The second issue with this infectious disease is not very likely to occur but it is extremely serious. The initial stage symptoms of monkeypox indicate biological warfare or terrorist attack with smallpox symptoms wrongly identified as monkeypox.

These two additional problems interfere with the normal diagnosis of the monkeypox outside of Africa, especially in developed countries. Resulting in there is no definitive diagnosis in developed countries where it has not emerged as an endemic, which needs health department close attention.

Mostly the laboratories are lacking with the reagents needed for the testing of this virus. For this reason, state labs and the CDC have to process the collected samples in order to get a definitive diagnosis report. The diagnosis tests are conducted on the basis of antigenic structures usually from the patient’s skin, pox samples, and in rare scenarios through the serum.

These are either specific to the monkeypox virus or immunoglobulin that also reacts to the virus. The tests that are mainly used in the diagnosis process include ELISA techniques, PCR or Polymerase Chain Assay, and Western blotting tests or immunoblotting.

What are the natural hosts of the monkeypox virus?

Several animal species have been found susceptible to carry monkeypox virus infection based on laboratory experiments, outbreaks in captive animals as well as in field investigations. Some animals that come in this list include Gambian pouched rats, dormice, tree squirrels, rope squirrels, primates, etc.

However further thorough study is required to determine the exact reservoir(s) of this monkeypox virus as confusion still exists regarding the history of this virus and how it survives in nature.

Prevention

Creating awareness among the general public and educating people about measures that can reduce their exposure to the monkeypox virus is the key to prevent monkeypox infection. It will not only reduce its contraction risk but also its transmission from person to person or infected animals to humans.

The effectiveness of vaccinia vaccination for preventing and controlling the monkeypox infection is under scientific research to evaluate its appropriateness for this disease. People who come under the higher risk group such as laboratory workers and health workers for them this vaccine is very important.

For them, some countries are developing policies for mandatory use of the vaccinia vaccine to prevent their monkeypox infection exposure risk. Whereas some countries have already implemented this policy for the safety of this high-risk group of people. The below-mentioned measures can help all the counties worldwide in the prevention of this viral infection exposure among the mass population.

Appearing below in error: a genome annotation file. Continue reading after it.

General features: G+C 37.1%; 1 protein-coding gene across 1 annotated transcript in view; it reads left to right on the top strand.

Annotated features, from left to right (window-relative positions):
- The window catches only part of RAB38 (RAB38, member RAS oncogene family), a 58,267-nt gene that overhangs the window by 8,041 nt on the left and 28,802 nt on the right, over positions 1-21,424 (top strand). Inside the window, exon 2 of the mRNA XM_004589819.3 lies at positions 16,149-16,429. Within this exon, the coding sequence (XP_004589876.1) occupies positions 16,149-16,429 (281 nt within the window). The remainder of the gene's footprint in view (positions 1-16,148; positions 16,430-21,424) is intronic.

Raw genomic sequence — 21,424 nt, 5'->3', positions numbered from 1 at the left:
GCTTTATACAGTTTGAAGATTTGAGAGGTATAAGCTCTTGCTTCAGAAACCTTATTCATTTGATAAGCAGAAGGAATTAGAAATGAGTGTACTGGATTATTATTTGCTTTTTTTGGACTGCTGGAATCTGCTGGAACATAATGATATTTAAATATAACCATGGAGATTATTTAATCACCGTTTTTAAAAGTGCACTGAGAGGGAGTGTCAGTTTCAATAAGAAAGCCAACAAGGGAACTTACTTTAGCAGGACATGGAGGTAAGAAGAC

Measure to Prevent Zoonotic Transmission

Most of the monkeypox infection cases are caused by the animal to human transmission. So measures should be taken to prevent this primary zoonotic transmission. For this, some essential precautions should be maintained while contacting wild animals that are susceptible to carry this virus.

Especially wild animals that are already sick or died, their meat, flesh, and other body parts must not be touched without using protection like hand gloves in any situation. While cooking animals meats or their other body parts alone or with some other foods, must be cooked thoroughly before their consumption.

Measure to Prevent Human to Human Transmission

Human to human transmission of monkeypox infection should be prevented in outbreak areas where the transmission rate or risk of this virus is very high. Speedier identification of any new cases and surveillance though critical to maintaining but it is necessary. Close contact especially unprotected contact with any monkeypox infected patient should be avoided both by the caretakers including family members and health workers as they have a greater risk of contraction.

Samples collected from the confirmed or suspected monkeypox virus-infected patients must be handled with utmost care only by the trained staff working in a well-equipped laboratory. If possible, someone who has already vaccinated with a smallpox vaccine should be assigned for the confirmed or suspected monkeypox virus-infected patient’s care.

Implementing Restrictions on Infected Animals Trade

The spread of the monkeypox virus is quite possible from an outbreak area to other countries through infected animal’s international trade. So restriction on trade is vital to prevent this risk. Some countries have already placed regulations on the importation of rodents and non-human primates especially from countries known for an outbreak.

Captive animals that potentially carry monkeypox virus should be isolated from other healthy animals in order to prevent this virus transmission risk among them for quarantine.  Any animals susceptible to come in the contact of a monkeypox infected animal should be quarantined and must be handled with standard precaution methods. Their symptoms must be observed for the next 30 days to conclude their health status.

With the above-mentioned precaution measures, it is quite possible to prevent the contraction and the spreading risk of monkeypox viral infection in its all possible sources. However, if someone suspects the growth of this infectious disease symptom they must consult with the healthcare specialist for infectious diseases without making further delay.